Seminars & Colloquia
College of William and Mary
"Performance Impacts of Autocorrelation in Systems"
Monday December 04, 2006 10:30 AM
Location: 3211, EB II NCSU Centennial Campus
(Visitor parking instructions)
Abstract: Correlated arrival processes in Internet servers is routinely observed via measurements. In this talk, we focus on systems with correlation in their arrival and/or service processes and on the impact of autocorrelation on system performance. We consider (a) systems with finite buffers (e.g., systems with admission control that effectively operate as closed systems ) and (b) systems with infinite buffers (i.e., systems that operate as open systems). We present experimental measurements that show how autocorrelation in the arrival/service process propagates into the system and affects end-to-end performance. We also illustrate how knowledge of autocorrelation can assist in the development of resource allocation policies.
For the case of finite buffer systems, we use measurements from a 3-tier e-commerce server under the TPC-W workload and show the presence and propagation of autocorrelated flows in all tiers of the system, despite the fact that the stochastic processes used to generate this session-based workload are independent. We attribute this effect to the existence of autocorrelation in the service process of one of the tiers. In contrast to systems with independent flows, autocorrelation in the service process may result in very high user system response times despite the fact that bottleneck resources are not highly utilized, and measured throughput and device utilization levels are modest. This, falsely indicates that the system can sustain higher capacities. We present a small queuing network that helps us understand the above counter-intuitive behavior.
For a system with infinite buffer size, we consider the problem of load balancing in homogeneous cluster environments admitting jobs with high variability in their execution times. Load balancing in such environment has been shown to heavily depend on the policy's ability to direct jobs to servers according to the job size. The effectiveness of such policies is based on separating 'short' from 'long' jobs, by avoiding having short jobs waiting behind long jobs for service. We show that performance improvements due to this separation quickly vanishes if there the job arrival process to the cluster is autocorrelated. Based on this fact, we devise a new size-based policy (i.e., jobs are still directed to different servers according to their size) but all servers are not equally utilized so that the performance loss due to autocorrelated arrival flows is minimized.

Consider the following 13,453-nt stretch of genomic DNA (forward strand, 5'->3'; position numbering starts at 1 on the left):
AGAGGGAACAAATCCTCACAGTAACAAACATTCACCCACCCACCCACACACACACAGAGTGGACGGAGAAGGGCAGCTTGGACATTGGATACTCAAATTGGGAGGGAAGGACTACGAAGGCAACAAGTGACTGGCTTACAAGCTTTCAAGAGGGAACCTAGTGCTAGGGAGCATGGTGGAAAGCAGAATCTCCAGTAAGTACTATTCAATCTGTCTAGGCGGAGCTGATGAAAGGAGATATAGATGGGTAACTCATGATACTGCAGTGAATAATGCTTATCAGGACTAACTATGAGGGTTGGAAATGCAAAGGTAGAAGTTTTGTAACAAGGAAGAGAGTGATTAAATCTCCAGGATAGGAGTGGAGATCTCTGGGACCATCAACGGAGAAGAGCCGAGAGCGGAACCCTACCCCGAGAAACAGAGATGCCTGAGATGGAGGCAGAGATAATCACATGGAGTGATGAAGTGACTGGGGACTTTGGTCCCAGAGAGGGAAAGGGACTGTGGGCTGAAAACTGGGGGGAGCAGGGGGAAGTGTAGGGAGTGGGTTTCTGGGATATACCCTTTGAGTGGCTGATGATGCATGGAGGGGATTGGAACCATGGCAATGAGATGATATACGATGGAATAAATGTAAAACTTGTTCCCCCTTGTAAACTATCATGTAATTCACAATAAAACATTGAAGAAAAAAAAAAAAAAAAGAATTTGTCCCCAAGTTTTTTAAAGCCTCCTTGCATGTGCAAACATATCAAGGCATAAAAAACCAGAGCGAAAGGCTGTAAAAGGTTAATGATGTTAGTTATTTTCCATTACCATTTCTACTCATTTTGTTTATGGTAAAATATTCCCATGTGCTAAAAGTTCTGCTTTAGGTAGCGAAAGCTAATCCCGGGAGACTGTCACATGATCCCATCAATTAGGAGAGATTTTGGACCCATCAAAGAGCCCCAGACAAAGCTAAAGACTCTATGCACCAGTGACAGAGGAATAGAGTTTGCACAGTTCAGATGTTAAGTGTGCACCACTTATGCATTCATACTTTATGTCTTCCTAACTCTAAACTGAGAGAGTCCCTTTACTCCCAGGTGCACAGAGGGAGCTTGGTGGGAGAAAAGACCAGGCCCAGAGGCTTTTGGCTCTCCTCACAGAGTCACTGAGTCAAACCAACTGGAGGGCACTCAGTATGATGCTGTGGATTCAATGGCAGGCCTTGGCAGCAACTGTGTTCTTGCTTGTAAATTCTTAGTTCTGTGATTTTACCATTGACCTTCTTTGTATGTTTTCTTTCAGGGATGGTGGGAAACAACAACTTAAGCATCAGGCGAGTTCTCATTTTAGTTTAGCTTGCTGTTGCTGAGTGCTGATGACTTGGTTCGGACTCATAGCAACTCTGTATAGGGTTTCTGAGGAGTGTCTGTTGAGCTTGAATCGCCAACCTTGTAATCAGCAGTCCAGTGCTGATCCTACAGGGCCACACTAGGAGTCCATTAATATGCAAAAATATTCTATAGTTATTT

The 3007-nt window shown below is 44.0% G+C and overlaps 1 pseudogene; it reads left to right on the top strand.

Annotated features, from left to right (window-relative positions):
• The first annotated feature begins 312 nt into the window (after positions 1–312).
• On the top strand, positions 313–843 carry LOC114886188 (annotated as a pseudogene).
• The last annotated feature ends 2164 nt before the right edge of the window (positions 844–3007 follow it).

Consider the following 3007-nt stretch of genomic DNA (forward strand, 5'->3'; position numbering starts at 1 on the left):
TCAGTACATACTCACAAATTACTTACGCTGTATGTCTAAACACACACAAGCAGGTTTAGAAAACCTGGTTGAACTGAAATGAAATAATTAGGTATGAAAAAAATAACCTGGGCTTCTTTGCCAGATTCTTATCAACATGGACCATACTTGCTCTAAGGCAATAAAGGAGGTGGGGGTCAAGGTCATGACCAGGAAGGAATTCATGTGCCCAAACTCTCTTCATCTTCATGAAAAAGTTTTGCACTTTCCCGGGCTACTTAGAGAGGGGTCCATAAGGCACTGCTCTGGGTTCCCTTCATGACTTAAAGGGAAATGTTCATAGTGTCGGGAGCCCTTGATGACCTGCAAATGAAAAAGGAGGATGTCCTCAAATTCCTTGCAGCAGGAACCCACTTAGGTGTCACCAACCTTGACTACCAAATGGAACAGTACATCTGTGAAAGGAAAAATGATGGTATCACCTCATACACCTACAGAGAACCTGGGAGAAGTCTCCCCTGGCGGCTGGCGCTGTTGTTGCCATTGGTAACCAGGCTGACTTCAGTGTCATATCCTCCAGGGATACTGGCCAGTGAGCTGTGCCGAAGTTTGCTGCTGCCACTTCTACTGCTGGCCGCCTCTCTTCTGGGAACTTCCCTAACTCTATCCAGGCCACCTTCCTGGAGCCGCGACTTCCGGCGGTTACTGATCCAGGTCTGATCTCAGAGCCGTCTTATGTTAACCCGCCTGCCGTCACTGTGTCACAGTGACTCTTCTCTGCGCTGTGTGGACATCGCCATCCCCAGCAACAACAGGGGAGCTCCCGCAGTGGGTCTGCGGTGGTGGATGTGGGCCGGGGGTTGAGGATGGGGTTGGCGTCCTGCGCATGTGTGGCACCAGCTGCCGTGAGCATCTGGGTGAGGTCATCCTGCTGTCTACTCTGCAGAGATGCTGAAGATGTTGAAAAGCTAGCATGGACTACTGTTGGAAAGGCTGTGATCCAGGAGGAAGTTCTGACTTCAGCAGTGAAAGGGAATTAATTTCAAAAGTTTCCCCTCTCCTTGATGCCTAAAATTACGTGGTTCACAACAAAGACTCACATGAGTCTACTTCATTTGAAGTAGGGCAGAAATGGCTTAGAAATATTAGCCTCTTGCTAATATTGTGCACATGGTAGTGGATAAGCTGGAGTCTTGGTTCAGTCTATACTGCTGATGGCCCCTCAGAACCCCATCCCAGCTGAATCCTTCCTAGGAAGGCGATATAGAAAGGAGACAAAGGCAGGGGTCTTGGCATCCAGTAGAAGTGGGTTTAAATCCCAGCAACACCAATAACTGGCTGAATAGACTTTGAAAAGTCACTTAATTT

Short Bio: Evgenia Smirni is the William and Martha Claiborne Stephens Associate Professor at the College of William and Mary, Department of Computer Science, Williamsburg, Virginia 23187-8795 (email@example.com). She received her Diploma in Computer Engineering and Informatics from the University of Patras, Greece, in 1987, and her M.S. and Ph.D. in Computer Science from Vanderbilt University in 1993 and 1995, respectively. From August 1995 to June 1997 she had a postdoctoral research associate position at the University of Illinois at Urbana-Champaign. Her research interests include analytic modeling, stochastic models, Markov chains, matrix analytic methods, resource allocation policies, Internet systems, workload characterization, and modeling of distributed systems and applications. She has served as program co-chair of QEST'05 and of ACM SIGMETRICS/Performance'06. She is a member of ACM, IEEE, and the Technical Chamber of Greece.
Host: Harry Perros, Computer Science, NCSU
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